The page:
It should be common knowledge that for certain types of automated tests, you do not want to rely on the availability of external services for a number of reasons:
- Uptime of said service (your tests fail if the service is unavailable)
- Dynamic nature of the data (makes your assertions harder)
- Execution speed of your tests
- Excess load generated on the service
Ideally, you therefore stub out the external service. Inside your unit tests, you do that using Mock Objects, for example. This is actually harder to do for integration tests – you do not use mock objects in integration tests, because that could change the observed behavior of your application.
In one of our projects, we’ve struggled with this problem for quite some time. There are two major components in it, an iPhone app and a server-side component, which both talk to an external webservice for retrieving the data to display on the app and to work with on the server. In our integration tests, we simply used the production webservice and ran some shallow assertions on the result with varying results.
Recently though, we drew the line. Running integration / UI tests using KIF for iOS on data that changes depending on what time it is ended up in unpredictable results, or assertions that we simply couldn’t make because the data kept changing (and of course because KIF does not have any actual assertions, or is able to match on partially matching UI elements). So we said “Okay, we need predictable results – make that damn fake webservice already.”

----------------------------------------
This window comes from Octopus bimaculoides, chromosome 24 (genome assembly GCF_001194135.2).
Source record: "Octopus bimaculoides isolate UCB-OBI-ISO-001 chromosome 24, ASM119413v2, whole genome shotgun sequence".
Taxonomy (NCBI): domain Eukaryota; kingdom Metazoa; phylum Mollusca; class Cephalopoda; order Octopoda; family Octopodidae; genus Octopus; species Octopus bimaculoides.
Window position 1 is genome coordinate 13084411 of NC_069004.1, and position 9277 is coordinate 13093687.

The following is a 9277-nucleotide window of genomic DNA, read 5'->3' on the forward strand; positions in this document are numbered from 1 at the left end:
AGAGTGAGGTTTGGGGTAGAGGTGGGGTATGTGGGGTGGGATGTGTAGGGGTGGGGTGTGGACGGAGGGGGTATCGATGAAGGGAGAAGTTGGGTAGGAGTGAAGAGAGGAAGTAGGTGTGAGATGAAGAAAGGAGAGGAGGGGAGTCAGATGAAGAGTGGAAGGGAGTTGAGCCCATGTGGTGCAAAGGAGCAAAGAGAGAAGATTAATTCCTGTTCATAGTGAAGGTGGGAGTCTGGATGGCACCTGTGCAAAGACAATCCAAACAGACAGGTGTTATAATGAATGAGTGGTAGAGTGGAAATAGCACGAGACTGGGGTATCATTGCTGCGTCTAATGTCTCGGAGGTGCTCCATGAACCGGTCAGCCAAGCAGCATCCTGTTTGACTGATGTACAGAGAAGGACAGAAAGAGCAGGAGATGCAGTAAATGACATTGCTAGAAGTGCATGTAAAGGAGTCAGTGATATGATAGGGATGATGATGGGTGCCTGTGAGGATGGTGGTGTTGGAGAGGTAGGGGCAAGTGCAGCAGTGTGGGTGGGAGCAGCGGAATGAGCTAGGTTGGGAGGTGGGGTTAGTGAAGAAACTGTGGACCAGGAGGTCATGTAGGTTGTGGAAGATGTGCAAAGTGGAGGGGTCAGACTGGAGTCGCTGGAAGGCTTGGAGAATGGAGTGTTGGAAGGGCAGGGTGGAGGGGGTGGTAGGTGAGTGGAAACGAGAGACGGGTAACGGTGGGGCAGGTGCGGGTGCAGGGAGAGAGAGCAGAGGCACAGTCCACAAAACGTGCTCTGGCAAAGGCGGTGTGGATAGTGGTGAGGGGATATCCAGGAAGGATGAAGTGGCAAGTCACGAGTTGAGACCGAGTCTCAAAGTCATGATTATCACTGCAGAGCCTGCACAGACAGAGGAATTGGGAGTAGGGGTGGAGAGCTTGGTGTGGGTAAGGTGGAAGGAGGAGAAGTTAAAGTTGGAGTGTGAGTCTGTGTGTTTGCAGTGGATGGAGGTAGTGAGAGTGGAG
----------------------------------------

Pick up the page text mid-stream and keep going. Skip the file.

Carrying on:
What it needed to do was:
- Return fixed, predictable results with specific, recognised requests
- Forward the request to the currently used live webservice, so our existing tests don’t all break
- (later) Add a feature to make the data returned variable, some tests rely on the test data returned to have dates that lie in the future
- Do not compromise the security – the live webservice requires HTTP authentication.
Of course, it also needed to be done quickly. We postponed making this fake webservice for a while because it seemed like a lot of work, but once we finally decided on making it, we figured “How hard can it be?”. We’ve been waiting for an opportunity to use NodeJS for a while now, and as far as we could see, this was the ideal choice in this case – we have a REST-like webservice (readonly) that mainly does i/o (from the filesystem and the external webservice), and it should be easy and lightweight to build.
So we went to hack in a few steps. Read more for the whole article and the code.
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